A tinnitus masker is an instrument worn on the head or on the body and on the head more or less like a hearing aid which generates a kind of acoustic signal, e.g. a sinusoidal tone, narrow-band noise, broad-band noise or white noise, which is transmitted to the patient either via an earphone or via a miniature receiver which is incorporated in a hearing aid housing. This may be a BTE device, for example.
In other cases, a standard hearing aid has been found useful, since the hearing aid boosts the overall background noise level and thus allows the patient to distinguish this from his tinnitus.
This invention relates only to such tinnitus which is perceived as a tone. In these cases, it is normally possible to identify a specific, often narrow frequency range within which the tinnitus frequency is located.
Using the above methods and techniques, even this still involved quite considerable difficulties for the patient.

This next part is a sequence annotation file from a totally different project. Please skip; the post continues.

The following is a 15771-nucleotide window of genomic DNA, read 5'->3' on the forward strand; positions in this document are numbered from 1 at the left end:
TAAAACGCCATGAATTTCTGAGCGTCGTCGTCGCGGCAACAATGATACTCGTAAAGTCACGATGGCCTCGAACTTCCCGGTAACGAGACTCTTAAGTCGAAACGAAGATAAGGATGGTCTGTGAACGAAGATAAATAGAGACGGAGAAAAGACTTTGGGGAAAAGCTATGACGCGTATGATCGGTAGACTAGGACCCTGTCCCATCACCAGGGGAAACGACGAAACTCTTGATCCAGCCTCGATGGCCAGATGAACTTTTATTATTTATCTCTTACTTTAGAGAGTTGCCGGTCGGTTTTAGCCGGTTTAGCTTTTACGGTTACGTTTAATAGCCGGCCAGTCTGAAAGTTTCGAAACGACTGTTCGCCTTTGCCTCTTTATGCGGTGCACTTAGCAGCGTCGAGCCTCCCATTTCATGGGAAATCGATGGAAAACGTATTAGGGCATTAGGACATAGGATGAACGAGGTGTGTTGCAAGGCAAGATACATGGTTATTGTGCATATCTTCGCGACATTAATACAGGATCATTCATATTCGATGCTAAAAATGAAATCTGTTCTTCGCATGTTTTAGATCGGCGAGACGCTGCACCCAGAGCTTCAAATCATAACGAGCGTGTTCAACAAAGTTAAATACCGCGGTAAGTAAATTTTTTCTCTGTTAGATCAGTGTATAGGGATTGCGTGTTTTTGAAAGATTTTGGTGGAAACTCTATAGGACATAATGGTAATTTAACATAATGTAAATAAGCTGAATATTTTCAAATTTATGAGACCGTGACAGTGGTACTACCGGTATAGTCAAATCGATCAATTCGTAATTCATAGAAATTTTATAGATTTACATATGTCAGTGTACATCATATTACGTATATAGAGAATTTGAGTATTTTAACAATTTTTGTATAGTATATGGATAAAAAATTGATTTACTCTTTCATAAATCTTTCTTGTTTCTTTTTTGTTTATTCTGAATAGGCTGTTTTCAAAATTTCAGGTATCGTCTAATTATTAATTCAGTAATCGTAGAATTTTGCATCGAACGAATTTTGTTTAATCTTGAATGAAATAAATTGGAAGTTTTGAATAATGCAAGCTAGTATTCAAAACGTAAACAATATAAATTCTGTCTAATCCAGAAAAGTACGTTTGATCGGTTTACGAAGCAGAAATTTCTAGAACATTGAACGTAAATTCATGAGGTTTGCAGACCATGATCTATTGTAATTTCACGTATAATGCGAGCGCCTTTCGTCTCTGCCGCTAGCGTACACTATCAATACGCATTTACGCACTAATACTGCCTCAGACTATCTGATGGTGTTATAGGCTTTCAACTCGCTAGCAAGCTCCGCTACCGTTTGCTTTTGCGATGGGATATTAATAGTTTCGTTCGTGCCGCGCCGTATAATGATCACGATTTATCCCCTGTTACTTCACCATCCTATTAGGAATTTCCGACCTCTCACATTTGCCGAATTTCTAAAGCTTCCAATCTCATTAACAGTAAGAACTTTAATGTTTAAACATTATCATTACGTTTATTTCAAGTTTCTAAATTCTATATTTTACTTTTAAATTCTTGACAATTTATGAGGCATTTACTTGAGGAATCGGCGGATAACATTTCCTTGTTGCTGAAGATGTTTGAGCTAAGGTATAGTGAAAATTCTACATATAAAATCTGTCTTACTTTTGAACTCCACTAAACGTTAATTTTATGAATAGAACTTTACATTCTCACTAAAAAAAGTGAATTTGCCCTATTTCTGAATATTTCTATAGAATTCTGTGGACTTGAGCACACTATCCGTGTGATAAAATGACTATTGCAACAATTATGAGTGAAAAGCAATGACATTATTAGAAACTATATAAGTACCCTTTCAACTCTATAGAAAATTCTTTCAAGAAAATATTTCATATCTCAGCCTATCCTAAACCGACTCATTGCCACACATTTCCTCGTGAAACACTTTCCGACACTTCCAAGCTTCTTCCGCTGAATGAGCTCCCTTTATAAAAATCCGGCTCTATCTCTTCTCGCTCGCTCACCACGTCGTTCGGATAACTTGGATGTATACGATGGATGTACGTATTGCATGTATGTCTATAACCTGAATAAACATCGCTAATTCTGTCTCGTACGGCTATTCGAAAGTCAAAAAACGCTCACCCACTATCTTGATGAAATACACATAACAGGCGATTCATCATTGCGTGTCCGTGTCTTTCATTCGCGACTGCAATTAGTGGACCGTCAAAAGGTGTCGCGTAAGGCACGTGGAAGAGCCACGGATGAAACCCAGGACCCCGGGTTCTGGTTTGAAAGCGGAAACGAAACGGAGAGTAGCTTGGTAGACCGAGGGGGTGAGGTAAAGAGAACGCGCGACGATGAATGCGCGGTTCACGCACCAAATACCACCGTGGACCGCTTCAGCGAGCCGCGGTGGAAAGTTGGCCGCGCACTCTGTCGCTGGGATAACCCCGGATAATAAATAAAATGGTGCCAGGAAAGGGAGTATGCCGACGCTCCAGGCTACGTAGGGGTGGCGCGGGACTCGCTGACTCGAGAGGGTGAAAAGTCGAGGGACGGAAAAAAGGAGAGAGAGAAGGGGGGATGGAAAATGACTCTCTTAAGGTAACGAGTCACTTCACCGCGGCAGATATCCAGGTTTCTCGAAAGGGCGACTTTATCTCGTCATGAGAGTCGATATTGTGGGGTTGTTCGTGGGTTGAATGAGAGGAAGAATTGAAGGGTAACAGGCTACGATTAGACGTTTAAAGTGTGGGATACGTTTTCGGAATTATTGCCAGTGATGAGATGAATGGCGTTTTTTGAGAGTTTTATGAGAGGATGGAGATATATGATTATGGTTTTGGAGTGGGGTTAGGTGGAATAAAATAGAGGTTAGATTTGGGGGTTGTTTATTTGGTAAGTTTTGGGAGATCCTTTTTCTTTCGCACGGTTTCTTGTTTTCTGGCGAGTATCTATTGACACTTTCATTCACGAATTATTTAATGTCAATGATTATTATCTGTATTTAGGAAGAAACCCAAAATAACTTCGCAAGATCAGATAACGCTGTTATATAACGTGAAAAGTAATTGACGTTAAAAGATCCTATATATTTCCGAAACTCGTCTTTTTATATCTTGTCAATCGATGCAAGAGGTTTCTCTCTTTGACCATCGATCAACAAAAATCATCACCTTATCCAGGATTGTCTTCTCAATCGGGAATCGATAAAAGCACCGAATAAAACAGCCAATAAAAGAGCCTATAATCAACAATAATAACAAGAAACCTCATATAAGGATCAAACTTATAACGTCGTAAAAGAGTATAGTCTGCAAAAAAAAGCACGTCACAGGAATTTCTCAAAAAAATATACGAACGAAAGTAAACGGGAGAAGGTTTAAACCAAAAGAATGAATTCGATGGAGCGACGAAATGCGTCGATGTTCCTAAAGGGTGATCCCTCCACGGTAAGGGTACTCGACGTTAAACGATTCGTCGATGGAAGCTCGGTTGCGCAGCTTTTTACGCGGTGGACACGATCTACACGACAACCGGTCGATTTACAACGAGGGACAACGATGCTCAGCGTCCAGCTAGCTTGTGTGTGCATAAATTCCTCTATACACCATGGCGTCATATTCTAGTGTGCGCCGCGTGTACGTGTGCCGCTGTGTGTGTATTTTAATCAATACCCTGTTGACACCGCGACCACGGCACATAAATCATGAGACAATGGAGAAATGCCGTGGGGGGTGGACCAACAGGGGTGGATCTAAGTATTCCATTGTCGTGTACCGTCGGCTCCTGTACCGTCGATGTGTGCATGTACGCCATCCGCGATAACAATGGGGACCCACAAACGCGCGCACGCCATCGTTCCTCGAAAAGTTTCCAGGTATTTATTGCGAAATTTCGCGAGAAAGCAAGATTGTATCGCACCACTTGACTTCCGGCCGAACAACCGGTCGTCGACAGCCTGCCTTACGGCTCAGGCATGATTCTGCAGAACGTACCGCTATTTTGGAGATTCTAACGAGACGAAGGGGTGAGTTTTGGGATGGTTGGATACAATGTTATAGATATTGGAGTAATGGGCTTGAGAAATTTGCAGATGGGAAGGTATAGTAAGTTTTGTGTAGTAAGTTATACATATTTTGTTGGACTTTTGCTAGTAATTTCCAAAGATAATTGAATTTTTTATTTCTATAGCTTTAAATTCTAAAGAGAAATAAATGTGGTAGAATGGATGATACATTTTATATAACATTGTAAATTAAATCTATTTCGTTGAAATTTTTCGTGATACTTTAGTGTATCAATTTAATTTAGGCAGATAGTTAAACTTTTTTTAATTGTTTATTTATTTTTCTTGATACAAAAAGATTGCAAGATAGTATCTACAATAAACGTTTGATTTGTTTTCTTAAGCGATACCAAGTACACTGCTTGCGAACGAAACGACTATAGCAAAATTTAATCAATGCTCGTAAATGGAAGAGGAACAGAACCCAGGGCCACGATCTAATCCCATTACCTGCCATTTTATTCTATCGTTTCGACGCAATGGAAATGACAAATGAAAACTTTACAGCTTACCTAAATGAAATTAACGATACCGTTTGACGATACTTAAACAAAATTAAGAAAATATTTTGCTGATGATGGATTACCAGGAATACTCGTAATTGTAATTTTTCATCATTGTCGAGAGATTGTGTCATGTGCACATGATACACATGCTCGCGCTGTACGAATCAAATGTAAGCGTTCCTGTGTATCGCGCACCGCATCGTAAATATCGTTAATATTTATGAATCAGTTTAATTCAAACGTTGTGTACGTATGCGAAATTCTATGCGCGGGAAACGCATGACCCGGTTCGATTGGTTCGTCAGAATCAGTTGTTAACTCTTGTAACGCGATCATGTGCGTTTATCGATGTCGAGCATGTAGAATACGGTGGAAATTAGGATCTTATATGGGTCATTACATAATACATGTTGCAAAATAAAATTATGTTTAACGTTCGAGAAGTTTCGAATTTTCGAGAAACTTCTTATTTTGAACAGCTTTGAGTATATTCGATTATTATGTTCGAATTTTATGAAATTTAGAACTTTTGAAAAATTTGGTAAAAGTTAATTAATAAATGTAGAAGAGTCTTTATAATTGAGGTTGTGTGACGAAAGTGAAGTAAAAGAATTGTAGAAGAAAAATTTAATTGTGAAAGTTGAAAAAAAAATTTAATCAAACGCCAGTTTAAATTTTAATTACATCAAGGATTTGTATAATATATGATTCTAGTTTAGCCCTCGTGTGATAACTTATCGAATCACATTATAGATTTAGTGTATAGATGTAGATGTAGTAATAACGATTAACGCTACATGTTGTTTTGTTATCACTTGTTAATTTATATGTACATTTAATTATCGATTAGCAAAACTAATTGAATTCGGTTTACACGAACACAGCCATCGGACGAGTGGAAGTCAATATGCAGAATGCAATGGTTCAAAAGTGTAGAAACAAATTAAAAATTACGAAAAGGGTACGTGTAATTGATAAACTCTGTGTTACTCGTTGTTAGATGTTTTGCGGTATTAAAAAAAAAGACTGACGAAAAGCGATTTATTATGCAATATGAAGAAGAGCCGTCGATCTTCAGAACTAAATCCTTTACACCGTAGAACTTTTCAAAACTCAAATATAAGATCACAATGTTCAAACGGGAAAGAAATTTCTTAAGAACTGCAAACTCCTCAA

If, on the other hand, a tone generator repeatedly and slowly moves through this frequency range, then it may be expected that the true tinnitus frequency is actually and repeatedly produced, although the patient does not exactly know when this is the case.
The task of the invention is thus to create a tinnitus masker of the type mentioned at the start, which appears to be particularly suitable, on the basis of tests, for treatment of the kind of tinnitus mentioned above, which makes itself noticeable by supposed hearing of a tone or tone mixture located in the audio frequency range.
The invention is based on two findings:
1. Residual suppression is recognized only if the masking signal exactly matches the tinnitus signal with respect to frequency content quality. The masking signal must be stronger.
2. Normally, it is extremely difficult for a patient to exactly assess and describe tinnitus quality.
The invention will now be described in more detail on the basis of the enclosed FIGURE which shows a circuit embodiment for the signal generator used in the invention to produce the sinusoidal tone signal, whereby this circuit embodiment represents only the principle involved.